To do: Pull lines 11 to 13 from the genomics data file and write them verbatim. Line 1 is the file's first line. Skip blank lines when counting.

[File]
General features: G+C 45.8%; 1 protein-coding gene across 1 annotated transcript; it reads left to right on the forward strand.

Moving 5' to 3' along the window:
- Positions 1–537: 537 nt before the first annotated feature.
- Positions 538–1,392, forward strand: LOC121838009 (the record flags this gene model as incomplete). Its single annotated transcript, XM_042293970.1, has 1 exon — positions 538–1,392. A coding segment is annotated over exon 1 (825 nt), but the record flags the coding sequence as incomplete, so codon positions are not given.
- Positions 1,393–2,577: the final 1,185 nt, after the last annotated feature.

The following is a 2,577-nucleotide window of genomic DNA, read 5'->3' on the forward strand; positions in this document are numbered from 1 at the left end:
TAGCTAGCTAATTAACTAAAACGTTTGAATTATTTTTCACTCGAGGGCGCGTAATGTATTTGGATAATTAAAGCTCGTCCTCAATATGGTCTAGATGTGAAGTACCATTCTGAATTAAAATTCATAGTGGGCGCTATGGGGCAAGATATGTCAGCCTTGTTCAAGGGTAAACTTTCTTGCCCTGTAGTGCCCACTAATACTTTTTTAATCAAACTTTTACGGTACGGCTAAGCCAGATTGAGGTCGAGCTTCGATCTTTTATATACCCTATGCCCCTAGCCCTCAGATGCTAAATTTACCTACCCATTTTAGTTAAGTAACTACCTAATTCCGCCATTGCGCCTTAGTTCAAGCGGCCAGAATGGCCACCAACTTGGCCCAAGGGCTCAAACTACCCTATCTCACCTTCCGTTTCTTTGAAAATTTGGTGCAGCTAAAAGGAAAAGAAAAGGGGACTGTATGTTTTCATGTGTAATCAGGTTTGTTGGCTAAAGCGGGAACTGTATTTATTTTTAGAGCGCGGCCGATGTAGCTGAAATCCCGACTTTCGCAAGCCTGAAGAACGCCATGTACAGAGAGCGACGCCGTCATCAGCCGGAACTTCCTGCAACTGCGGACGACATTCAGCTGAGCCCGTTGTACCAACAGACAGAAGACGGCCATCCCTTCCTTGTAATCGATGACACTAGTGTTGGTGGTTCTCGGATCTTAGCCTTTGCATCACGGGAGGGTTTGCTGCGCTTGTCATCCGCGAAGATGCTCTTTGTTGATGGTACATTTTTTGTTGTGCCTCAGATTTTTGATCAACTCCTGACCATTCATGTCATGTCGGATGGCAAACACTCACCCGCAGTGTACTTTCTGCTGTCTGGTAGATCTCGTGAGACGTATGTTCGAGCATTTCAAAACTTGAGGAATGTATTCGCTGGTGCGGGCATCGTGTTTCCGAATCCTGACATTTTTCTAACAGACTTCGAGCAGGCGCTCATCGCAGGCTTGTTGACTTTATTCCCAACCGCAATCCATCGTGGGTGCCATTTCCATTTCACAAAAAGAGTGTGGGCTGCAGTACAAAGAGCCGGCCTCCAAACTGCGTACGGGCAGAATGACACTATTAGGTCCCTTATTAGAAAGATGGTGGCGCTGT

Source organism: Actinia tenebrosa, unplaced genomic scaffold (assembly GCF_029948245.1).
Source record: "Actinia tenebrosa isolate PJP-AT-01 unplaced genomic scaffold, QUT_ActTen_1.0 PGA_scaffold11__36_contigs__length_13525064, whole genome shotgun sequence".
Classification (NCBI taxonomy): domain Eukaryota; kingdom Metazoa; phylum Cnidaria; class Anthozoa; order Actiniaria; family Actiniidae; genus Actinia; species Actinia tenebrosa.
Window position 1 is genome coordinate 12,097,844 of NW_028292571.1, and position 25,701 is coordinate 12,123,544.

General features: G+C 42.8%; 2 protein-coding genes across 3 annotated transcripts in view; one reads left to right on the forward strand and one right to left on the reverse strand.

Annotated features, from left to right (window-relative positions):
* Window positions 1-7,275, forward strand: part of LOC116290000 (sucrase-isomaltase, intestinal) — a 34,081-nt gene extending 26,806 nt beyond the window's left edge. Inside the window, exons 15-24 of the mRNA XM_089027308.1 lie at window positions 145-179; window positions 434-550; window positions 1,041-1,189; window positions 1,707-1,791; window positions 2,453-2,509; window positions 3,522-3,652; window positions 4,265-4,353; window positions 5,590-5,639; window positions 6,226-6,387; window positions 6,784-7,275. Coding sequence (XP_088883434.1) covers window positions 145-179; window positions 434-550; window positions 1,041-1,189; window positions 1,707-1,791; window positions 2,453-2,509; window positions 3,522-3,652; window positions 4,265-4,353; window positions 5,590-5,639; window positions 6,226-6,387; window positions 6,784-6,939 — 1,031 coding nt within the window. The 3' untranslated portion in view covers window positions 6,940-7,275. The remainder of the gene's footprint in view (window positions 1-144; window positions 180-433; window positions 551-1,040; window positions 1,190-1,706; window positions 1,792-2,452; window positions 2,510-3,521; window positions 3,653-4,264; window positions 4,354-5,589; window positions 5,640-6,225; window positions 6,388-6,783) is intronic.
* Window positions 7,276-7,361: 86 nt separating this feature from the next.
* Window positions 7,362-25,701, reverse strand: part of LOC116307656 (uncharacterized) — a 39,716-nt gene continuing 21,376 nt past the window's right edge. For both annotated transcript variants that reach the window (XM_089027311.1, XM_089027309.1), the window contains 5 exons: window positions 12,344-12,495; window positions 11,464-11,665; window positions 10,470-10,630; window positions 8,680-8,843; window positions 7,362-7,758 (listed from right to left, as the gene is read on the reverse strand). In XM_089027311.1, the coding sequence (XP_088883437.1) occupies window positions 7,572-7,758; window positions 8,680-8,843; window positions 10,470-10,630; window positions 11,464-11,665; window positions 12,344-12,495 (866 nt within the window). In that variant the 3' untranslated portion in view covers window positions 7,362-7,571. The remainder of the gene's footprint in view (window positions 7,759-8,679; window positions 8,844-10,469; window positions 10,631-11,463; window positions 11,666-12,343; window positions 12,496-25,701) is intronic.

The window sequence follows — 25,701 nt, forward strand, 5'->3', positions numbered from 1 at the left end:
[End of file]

Window position 1 is genome coordinate 12,097,844 of NW_028292571.1, and position 25,701 is coordinate 12,123,544.

General features: G+C 42.8%; 2 protein-coding genes across 3 annotated transcripts in view; one reads left to right on the forward strand and one right to left on the reverse strand.

Annotated features, from left to right (window-relative positions):